Book: On Writing (Stephen King)
Love or hate his work, Stephen King is by most standards a prolific and successful writer. His memoir, On Writing is a fascinating look inside his life and profession that I’ve come back to several times in the past 10+ years since its original release. As a bonus, it’s the only Stephen King book I dare read before bed.
Fans of King’s work will appreciate this behind-the-scene look at his process. It’s fascinating to see him apply the same skills he uses in his fiction to telling his own story. Aspiring writers will enjoy the many lessons contained within. Even when he’s not talking about writing, he’s talking about events in his life that have shaped his approach to the craft.
The book begins with a look at his history and the things that make him Stephen King, best selling author. He shares how some common everyday scenarios came together in his mind to create his most popular stories, like Carrie and Misery.
He then moves on to a section focused on his methods and beliefs regarding writing. This section is full of great tidbits, including valuable advice he received from rejection notices (2nd draft = 1st draft – 10%), writing for specific readers, and not worrying about pleasing everyone all the time with every word you write. He cites very specific examples of works he loves, works he hates, and works that teach important lessons.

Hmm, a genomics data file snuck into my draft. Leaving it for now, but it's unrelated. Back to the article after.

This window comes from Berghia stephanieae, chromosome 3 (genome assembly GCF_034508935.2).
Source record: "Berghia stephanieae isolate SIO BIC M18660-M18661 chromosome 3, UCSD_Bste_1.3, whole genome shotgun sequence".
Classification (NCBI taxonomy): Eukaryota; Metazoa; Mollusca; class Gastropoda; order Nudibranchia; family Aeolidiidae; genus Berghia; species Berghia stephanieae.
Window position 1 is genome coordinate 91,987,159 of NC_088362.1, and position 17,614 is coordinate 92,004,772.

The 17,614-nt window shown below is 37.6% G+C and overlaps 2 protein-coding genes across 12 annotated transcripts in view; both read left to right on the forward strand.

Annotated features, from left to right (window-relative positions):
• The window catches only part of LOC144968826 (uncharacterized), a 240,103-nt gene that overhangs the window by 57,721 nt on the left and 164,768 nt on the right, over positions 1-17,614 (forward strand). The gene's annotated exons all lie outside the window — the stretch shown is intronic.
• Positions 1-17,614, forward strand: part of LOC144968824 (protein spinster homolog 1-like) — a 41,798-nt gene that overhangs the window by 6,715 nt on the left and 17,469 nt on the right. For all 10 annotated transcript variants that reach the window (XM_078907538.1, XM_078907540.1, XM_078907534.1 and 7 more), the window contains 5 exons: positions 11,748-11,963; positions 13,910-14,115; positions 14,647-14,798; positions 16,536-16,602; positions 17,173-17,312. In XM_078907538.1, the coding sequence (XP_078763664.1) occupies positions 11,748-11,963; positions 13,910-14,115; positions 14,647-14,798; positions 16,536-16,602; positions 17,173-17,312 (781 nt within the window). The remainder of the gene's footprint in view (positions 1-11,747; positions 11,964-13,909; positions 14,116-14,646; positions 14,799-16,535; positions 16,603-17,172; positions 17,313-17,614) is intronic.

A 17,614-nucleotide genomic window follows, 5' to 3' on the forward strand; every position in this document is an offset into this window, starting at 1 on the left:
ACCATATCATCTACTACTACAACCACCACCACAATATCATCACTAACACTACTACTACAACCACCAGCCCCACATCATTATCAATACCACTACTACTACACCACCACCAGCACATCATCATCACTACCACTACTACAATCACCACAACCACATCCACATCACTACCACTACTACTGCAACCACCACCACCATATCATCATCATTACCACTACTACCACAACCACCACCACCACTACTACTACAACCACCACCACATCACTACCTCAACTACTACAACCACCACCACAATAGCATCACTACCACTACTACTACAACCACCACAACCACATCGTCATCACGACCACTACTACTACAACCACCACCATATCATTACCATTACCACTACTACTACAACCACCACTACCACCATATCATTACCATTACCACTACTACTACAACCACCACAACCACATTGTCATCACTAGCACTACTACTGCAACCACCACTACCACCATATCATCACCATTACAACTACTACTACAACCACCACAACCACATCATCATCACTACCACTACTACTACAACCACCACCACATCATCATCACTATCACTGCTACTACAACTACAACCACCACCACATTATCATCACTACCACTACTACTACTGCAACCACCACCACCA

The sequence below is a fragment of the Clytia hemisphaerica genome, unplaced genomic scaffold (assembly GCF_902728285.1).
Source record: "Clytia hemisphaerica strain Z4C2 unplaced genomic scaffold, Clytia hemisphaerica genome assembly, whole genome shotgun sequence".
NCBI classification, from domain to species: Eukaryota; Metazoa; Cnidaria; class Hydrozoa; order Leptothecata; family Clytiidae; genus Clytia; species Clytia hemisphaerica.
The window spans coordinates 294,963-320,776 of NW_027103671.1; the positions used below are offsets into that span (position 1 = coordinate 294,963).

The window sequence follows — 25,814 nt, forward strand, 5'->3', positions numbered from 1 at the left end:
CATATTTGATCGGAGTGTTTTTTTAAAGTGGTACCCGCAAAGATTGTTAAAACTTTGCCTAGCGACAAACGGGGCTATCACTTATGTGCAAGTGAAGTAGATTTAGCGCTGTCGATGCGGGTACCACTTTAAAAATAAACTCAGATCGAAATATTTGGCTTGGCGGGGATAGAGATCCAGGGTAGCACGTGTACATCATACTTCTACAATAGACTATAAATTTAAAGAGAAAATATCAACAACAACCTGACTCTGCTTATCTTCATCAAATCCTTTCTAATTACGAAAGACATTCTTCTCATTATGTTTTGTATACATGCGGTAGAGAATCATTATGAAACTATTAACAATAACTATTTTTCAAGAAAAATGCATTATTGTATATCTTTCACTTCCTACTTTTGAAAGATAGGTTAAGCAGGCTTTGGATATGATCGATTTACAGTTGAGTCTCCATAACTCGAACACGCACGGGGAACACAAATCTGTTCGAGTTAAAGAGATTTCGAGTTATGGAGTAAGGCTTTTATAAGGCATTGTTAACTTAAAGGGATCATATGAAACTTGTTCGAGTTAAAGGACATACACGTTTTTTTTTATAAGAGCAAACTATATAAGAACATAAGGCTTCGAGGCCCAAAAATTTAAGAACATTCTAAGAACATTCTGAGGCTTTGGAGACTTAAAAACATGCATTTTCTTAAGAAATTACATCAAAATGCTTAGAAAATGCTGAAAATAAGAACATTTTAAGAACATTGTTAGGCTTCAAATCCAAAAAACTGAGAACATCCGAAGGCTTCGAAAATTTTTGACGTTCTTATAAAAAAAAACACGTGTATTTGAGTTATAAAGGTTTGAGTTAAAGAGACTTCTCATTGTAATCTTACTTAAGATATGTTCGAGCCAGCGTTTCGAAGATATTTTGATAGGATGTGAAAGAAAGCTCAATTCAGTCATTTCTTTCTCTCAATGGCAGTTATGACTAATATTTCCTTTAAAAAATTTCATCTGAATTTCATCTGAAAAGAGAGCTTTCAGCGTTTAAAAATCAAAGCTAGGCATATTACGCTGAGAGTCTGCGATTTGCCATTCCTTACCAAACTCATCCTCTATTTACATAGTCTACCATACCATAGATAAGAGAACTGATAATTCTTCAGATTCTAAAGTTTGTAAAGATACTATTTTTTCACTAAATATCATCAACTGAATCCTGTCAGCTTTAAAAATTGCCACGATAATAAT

As with most “how-to” guides for writing, there are things that I disagree with or do differently. He doesn’t plot his stories, being of the firm belief that if he has characters in a situation, he can uncover the fossil of the story as they reveal it to him. I’m more of a planner, though an open-minded one, willing to follow characters down the rabbit hole if they so choose. We share a hatred of adverbs, in theory, but still can’t quite strike them completely from our finished works.
The final short section of the book is called On Living and deals with the accident in 1999 that almost cost him his life and how it was his writing that ultimately saved him.
The middle section with specific advice on writing is one I will return to frequently. When reading it this time, as I worked on writing the first 50k words of my own novel, I noted how useful those pages would be when I begin the editing process. The last few pages of the book include the opening to his work 1408, including his editing markup, which was very helpful.
This book deserves a permanent spot on my shelf of writing resources, right next to The Elements of Style and Bird by Bird. Unfortunately, my copy accidentally ended up in a pile that went to Goodwill. I’ve borrowed it once now from the library and intend to replace my copy soon. It’s not an expensive book, but it’s rare for me to buy a book twice. This one is worth it.
Have you read this book? Are you a fan of King’s stories?